As a queer woman of color who has been privileged to build a career in higher education, I am committed to promoting accessibility and equity across the range of courses I teach. I invite students to interrogate their own perspectives and positionality, to do the essential work of undoing systemic oppression and advancing social justice, as part of the content and context of my courses.
As an environmental humanist, I always guide my students in practicing ethical inquiry-driven and research-based writing on local and global topics. I incorporate combinations of community engagement, field trips, and library research to train my students in diverse methods and modes.
What follows are course descriptions and student reflections excerpted from courses I regularly teach, along with a sample syllabus. If you’d like to access my full teaching philosophy, course materials, etc., please get in touch.
English 101: Composing Natural Wonders (Emory University)
This writing course invites students to develop skills in rhetoric, research, multimodal composition, and revision while exploring topics in the environmental humanities. Selected readings and media on ecological topics will range in genre from historical nature writing to contemporary science journalism. Students are encouraged to conduct local, sustainable primary research throughout the term and will have ample opportunity to write about the environmental topics they are most curious and passionate about.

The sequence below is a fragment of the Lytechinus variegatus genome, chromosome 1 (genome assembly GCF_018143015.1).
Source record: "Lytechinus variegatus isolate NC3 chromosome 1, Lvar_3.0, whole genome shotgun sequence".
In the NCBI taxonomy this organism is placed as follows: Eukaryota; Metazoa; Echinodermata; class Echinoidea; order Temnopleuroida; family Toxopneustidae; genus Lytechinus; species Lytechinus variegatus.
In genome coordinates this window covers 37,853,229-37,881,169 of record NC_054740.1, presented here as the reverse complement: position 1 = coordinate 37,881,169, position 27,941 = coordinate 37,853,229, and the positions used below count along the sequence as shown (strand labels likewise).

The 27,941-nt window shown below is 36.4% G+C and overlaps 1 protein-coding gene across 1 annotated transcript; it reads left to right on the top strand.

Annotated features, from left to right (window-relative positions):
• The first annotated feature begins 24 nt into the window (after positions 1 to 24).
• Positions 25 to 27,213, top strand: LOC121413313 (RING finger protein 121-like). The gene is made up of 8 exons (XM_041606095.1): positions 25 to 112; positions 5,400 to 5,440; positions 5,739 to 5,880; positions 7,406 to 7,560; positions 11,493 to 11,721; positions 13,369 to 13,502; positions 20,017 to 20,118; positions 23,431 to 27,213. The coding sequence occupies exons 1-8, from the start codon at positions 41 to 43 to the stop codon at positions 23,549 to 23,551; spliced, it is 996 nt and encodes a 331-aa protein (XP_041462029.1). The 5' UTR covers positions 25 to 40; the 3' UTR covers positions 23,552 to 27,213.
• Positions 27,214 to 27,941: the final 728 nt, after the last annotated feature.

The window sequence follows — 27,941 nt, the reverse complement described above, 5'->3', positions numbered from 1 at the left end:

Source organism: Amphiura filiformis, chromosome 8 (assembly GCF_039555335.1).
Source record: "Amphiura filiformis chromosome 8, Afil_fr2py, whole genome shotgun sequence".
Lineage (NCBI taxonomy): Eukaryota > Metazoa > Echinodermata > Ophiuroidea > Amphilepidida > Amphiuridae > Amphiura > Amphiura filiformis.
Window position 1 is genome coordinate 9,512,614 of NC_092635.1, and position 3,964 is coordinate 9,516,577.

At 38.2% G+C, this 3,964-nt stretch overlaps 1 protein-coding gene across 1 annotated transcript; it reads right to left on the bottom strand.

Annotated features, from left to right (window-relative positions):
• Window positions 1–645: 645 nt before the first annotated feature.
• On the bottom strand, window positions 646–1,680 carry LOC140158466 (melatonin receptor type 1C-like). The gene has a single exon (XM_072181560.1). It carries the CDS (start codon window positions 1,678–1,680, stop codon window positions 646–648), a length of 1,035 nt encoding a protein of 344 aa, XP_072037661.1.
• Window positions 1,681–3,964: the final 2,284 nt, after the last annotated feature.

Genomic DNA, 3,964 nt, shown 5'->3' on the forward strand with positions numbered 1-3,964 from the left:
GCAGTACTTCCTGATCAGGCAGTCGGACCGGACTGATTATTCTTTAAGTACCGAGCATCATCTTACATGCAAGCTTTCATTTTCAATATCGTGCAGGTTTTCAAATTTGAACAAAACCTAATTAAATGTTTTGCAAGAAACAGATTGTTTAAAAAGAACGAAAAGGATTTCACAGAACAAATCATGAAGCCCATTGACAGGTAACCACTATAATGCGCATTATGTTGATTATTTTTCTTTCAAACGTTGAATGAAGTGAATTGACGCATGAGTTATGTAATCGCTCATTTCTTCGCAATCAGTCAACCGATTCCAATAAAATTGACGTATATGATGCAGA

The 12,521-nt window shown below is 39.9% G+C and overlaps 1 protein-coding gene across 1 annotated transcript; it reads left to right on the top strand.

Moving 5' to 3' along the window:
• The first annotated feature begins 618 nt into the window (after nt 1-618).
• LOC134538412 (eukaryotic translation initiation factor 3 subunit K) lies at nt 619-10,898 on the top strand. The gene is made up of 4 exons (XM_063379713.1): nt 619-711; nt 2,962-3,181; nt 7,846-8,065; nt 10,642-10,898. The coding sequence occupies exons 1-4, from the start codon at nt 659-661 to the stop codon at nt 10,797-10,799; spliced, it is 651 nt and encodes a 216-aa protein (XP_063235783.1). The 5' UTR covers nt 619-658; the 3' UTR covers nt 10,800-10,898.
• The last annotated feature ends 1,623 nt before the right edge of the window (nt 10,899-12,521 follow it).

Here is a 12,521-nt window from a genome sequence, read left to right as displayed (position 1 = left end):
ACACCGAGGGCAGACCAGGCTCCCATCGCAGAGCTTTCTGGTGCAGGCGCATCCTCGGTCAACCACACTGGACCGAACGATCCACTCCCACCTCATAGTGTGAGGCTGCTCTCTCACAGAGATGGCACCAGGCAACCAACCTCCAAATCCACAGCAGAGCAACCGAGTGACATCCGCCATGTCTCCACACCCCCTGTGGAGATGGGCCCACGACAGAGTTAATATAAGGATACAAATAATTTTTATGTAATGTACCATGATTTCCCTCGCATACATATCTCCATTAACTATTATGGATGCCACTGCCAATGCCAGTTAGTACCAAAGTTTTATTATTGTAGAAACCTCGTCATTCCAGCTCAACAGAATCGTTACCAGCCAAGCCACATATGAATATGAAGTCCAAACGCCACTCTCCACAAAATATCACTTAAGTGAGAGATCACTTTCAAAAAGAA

“I expected this course to be really easy, and I was wrong. I am glad I was wrong. This experience has allowed me to grow as a writer in ways I didn’t know were possible. I now have skills in research and rhetoric that I’ll be able to use in the future with the addition of a better understanding of the world and nature.”
English 223: Rhetorical Grammar: Sentient Sentences (Emory University)
Focusing on the work that language can do in the real world, this course is less about mastering the “rules” of grammar and more about making strong choices to suit your purposes as a communicator. Through a study and analysis of grammar’s impact on rhetorical effectiveness, students work with their own writing as they learn to make and adapt grammatical choices to fit audience, purpose, constraints, exigencies, and timing.
“This class allowed me to feel comfortable in a space I should have felt comfortable in years ago. I would wholeheartedly recommend this class to any of my peers. Now that I think about it, I would gladly recommend this class to any student at Emory.”
“Professor Yang made this course truly wonderful. She broadened my thinking about the revision process tremendously, and I believe my writing improved significantly over the course of this semester…For those who are passionate about learning and put in the effort this class will be a true delight.”
English 380W: Bird by Bird: Writing With Animals
(Emory University, Spring 2020 Syllabus)
For centuries, writing with animals was the only way humans knew how to write; we penned tales with quills plucked from geese on calf-skin vellum and bound our books in leather. In the years since, our writing technologies and relationships with animals have both evolved. This writing-intensive seminar invites students to investigate intertwined histories and narratives of writing and animals through texts, field trips, and research-based critical and creative writing and multimodal composing.